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 SRU student shaken in Haiti earthquake would return in a 'heartbeat' 

 

SPOTLIGHT

IMMEDIATE RELEASE
January 25, 2010

CONTACT: K.E. Schwab
724.738.2199

karl.schwab@sru.edu

 

SRU student shaken in Haiti earthquake would return in a 'heartbeat'         

 

SLIPPERY ROCK, Pa. - For Sara Trupp, a Slippery Rock University exercise and rehabilitative sciences major from Oley Valley, last week's Republic of Haiti earthquake is an experience she says she has already forgotten - her memory overshadowed by her desire to return to continue helping the people of the island nation.

           "Even though the earthquake happened, I am not focusing on it right now. I would go back in a heartbeat just to help the people in need - my heart is really still there," Trupp said Wednesday from her home near Reading.

           When the quake struck about 4:50 p.m. Jan. 12, Trupp followed the lead of others and fled to an open area of the compound where she was staying. She, and other members of her group, was uninjured, but some received bumps and bruises.

           Trupp was in Haiti, just eight miles from the nation's largest city and capital Port-au-Prince, when the quake struck. She was part of a group of 13 others ages 16 to 83 from her church, Christ (Mertz) Lutheran Church in Dryville, offering volunteer service. The church group had gone to Haiti to lend a hand at the Lazarus Project at the Village of Hope.

           "We had been working all day, and four of us were in a two-sided tool shed at the compound. We had just cleaned it up and were about done for the day. When the quake hit, the back wall of the shed collapsed," Trupp said. "We had been warned earlier that most of the roofs in Haiti are made from steel or tin, so often cattle, cats, other animals or falling fruit make loud noises. When the earthquake hit, I did not immediately know what it was. I saw the others running for the open and just joined in."

           "It really did not quickly sink in that an earthquake had struck," Trupp said. "When the roof started shaking, I thought it was cat. It was only after the ground really started shaking did it click in my mind that it was an earthquake. I had never felt an earthquake."

           "We quickly gathered around an outside table where we usually had dinner, and one girl in our group had a cell phone with service, so she called her home and said our entire group was safe and unharmed. We were able get the word out before the phone died," she said.

           The first night was unsettling, even though Trupp said the compound was "pretty secure." She said the men in the group fixed bobwire fences at the compound in anticipation of possible looters and as a way to protect the food supplies at the center.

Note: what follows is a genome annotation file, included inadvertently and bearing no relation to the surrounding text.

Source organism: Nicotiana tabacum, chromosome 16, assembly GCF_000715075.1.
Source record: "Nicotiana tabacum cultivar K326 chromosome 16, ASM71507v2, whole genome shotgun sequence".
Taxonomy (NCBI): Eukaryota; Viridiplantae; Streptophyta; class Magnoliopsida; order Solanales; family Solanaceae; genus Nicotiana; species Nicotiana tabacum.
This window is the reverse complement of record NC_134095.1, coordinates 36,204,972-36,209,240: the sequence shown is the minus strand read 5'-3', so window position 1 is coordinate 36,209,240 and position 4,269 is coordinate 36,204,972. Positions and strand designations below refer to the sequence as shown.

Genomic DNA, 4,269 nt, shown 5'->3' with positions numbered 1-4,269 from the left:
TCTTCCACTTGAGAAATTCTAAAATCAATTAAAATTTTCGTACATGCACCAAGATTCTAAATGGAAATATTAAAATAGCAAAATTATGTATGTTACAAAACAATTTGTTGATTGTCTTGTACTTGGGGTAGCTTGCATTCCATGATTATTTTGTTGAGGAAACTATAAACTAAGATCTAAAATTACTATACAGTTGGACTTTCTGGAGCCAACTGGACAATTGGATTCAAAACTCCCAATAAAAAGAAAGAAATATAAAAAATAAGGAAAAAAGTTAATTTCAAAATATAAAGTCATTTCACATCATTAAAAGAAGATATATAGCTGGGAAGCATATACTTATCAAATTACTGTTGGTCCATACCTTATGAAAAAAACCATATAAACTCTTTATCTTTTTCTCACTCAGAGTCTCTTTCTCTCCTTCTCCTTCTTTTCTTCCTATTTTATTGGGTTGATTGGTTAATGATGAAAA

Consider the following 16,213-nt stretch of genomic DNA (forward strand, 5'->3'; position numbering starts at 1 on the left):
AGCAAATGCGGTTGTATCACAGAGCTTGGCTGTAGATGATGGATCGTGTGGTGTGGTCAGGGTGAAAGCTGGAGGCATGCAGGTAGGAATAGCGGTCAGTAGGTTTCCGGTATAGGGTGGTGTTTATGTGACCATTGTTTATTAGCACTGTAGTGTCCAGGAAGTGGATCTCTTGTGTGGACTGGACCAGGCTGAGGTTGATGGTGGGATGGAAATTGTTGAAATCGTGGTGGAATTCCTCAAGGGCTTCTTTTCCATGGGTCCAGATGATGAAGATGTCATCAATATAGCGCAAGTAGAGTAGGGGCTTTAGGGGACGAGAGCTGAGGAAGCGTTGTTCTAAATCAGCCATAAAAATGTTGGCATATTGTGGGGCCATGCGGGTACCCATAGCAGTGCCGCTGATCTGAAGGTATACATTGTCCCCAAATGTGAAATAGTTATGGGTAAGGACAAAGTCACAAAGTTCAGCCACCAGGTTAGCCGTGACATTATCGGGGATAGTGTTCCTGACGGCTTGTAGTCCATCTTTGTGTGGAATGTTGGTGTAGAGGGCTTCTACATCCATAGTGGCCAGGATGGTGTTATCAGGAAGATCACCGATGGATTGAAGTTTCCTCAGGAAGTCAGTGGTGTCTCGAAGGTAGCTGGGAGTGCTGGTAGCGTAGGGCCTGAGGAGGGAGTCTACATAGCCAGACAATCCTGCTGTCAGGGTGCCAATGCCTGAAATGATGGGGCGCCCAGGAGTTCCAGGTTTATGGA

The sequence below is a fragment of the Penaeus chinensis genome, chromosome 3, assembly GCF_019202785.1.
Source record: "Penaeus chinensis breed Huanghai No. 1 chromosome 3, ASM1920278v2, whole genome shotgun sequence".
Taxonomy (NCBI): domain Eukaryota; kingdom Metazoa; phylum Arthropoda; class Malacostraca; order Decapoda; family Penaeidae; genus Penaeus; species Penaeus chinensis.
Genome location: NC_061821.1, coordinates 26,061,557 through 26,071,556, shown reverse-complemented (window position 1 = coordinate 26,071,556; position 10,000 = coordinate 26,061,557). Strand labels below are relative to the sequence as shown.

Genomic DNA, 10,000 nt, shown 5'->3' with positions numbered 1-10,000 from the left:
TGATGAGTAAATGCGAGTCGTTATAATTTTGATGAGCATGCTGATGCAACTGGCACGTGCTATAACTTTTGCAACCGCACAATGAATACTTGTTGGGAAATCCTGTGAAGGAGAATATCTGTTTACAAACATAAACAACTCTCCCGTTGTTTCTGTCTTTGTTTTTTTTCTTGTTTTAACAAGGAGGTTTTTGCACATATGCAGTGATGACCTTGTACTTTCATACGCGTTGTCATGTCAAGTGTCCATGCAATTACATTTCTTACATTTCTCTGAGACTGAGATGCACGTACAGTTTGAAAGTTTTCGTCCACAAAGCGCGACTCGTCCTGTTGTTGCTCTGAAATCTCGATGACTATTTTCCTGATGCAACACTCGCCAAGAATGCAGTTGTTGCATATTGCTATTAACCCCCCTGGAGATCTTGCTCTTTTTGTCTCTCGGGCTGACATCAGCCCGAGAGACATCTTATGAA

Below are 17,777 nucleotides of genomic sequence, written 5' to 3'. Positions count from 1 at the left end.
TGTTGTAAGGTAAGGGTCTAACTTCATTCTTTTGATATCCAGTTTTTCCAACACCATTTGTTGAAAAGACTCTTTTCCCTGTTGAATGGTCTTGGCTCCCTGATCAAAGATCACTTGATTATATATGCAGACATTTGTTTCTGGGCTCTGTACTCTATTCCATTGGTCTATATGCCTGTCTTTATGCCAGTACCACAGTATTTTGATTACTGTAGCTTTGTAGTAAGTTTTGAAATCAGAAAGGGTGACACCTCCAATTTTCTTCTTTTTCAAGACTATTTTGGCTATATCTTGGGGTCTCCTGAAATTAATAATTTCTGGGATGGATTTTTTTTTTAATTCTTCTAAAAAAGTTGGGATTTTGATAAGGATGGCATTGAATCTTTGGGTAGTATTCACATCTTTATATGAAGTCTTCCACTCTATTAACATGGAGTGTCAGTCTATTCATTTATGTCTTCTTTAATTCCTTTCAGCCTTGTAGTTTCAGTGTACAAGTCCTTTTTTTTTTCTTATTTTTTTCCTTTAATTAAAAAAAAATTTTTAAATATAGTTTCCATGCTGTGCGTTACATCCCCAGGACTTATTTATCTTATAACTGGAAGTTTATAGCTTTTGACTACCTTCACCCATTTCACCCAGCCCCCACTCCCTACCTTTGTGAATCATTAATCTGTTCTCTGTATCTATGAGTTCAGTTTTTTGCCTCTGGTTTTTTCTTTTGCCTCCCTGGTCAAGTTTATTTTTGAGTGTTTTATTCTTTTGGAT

"We had already spent time working in the compound, including fixing the chapel, painting and varnishing pews and repairing and straightening their food depot," she said. Plans had called for the group to continue their community-service work, including delivering food to the poor of the area during the remainder of their stay.

           "The buildings were mostly OK, so we went inside and tried to sleep, but the aftershocks kept us awake, so we pulled the mattresses outside. We could hear the children at a nearby orphanage/school singing, so we knew they were OK, and it was comforting. I don't think any in our group actually slept," Trupp said. At the orphanage/school no injuries were reported, with only minor damage to some buildings.

           The following days, until her Sunday departure from Haiti to the Dominican Republic, were spent involved in community-service projects, including helping clear roads, stacking blocks from the rubble that can be used in the rebuilding effort and playing with, comforting and distracting children at the orphanage. To make use of their time, the group, including Trupp, helped restock shelves at the school and clean offices and rooms covered in dust from the earthquake. 

           Some in the group left the compound to help with water and food deliveries in the nearby area.

           Trupp was met at the Philadelphia International Airport Tuesday afternoon by family and friends and after going through customs celebrated at a welcome home reception at their church.

           Wednesday was spent sharing photos with family and friends and making plans to return to the SRU campus for Thursday and Friday classes. Trupp said she would return home for the weekend, adding, "It is a five-hour drive, so it just depends on how things go."

 

Slippery Rock University is Pennsylvania's premier public residential university. Slippery Rock University provides students with a comprehensive learning experience that intentionally combines academic instruction with enhanced educational and learning opportunities that make a positive difference in their lives.



 

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